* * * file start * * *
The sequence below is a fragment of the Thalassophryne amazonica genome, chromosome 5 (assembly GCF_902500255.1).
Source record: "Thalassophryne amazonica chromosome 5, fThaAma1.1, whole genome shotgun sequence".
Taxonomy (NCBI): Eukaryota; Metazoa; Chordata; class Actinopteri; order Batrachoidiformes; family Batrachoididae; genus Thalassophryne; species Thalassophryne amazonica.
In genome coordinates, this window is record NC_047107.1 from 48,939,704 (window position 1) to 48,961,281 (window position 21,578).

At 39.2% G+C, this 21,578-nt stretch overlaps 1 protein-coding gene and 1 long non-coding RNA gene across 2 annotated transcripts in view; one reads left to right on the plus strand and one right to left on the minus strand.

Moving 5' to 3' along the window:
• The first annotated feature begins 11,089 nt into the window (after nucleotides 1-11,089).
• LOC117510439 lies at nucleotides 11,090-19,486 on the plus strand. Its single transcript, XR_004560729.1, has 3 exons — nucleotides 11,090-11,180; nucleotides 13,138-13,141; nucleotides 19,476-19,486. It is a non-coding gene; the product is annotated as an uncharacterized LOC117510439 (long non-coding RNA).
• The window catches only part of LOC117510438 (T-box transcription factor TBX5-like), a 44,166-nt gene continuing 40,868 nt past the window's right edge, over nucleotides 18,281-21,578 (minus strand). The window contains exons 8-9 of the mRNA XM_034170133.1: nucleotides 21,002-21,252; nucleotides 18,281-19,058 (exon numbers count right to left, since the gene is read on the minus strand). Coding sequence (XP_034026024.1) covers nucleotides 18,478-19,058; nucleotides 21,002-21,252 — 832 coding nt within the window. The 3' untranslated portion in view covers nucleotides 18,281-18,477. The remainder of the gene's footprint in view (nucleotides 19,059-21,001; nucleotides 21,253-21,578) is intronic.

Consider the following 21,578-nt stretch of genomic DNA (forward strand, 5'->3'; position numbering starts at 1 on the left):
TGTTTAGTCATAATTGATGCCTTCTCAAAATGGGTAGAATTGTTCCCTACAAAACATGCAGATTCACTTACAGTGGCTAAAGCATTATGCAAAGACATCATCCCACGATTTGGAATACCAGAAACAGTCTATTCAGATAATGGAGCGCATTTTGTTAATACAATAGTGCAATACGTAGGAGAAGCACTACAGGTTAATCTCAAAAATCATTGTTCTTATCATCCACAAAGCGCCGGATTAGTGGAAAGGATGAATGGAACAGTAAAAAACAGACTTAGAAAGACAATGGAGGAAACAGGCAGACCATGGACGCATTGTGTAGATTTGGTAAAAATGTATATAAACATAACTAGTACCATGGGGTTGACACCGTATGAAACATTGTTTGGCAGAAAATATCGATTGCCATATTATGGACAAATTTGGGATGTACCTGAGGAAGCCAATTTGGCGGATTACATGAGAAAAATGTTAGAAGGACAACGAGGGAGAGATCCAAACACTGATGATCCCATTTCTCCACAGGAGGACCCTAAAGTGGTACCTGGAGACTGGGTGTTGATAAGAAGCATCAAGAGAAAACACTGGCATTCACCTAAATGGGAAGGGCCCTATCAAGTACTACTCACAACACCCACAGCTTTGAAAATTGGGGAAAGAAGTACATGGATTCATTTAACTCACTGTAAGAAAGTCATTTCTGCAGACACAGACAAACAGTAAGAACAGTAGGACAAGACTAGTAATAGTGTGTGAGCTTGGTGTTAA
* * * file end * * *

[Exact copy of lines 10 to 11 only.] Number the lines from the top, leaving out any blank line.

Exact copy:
Consider the following 21,578-nt stretch of genomic DNA (forward strand, 5'->3'; position numbering starts at 1 on the left):
TGTTTAGTCATAATTGATGCCTTCTCAAAATGGGTAGAATTGTTCCCTACAAAACATGCAGATTCACTTACAGTGGCTAAAGCATTATGCAAAGACATCATCCCACGATTTGGAATACCAGAAACAGTCTATTCAGATAATGGAGCGCATTTTGTTAATACAATAGTGCAATACGTAGGAGAAGCACTACAGGTTAATCTCAAAAATCATTGTTCTTATCATCCACAAAGCGCCGGATTAGTGGAAAGGATGAATGGAACAGTAAAAAACAGACTTAGAAAGACAATGGAGGAAACAGGCAGACCATGGACGCATTGTGTAGATTTGGTAAAAATGTATATAAACATAACTAGTACCATGGGGTTGACACCGTATGAAACATTGTTTGGCAGAAAATATCGATTGCCATATTATGGACAAATTTGGGATGTACCTGAGGAAGCCAATTTGGCGGATTACATGAGAAAAATGTTAGAAGGACAACGAGGGAGAGATCCAAACACTGATGATCCCATTTCTCCACAGGAGGACCCTAAAGTGGTACCTGGAGACTGGGTGTTGATAAGAAGCATCAAGAGAAAACACTGGCATTCACCTAAATGGGAAGGGCCCTATCAAGTACTACTCACAACACCCACAGCTTTGAAAATTGGGGAAAGAAGTACATGGATTCATTTAACTCACTGTAAGAAAGTCATTTCTGCAGACACAGACAAACAGTAAGAACAGTAGGACAAGACTAGTAATAGTGTGTGAGCTTGGTGTTAA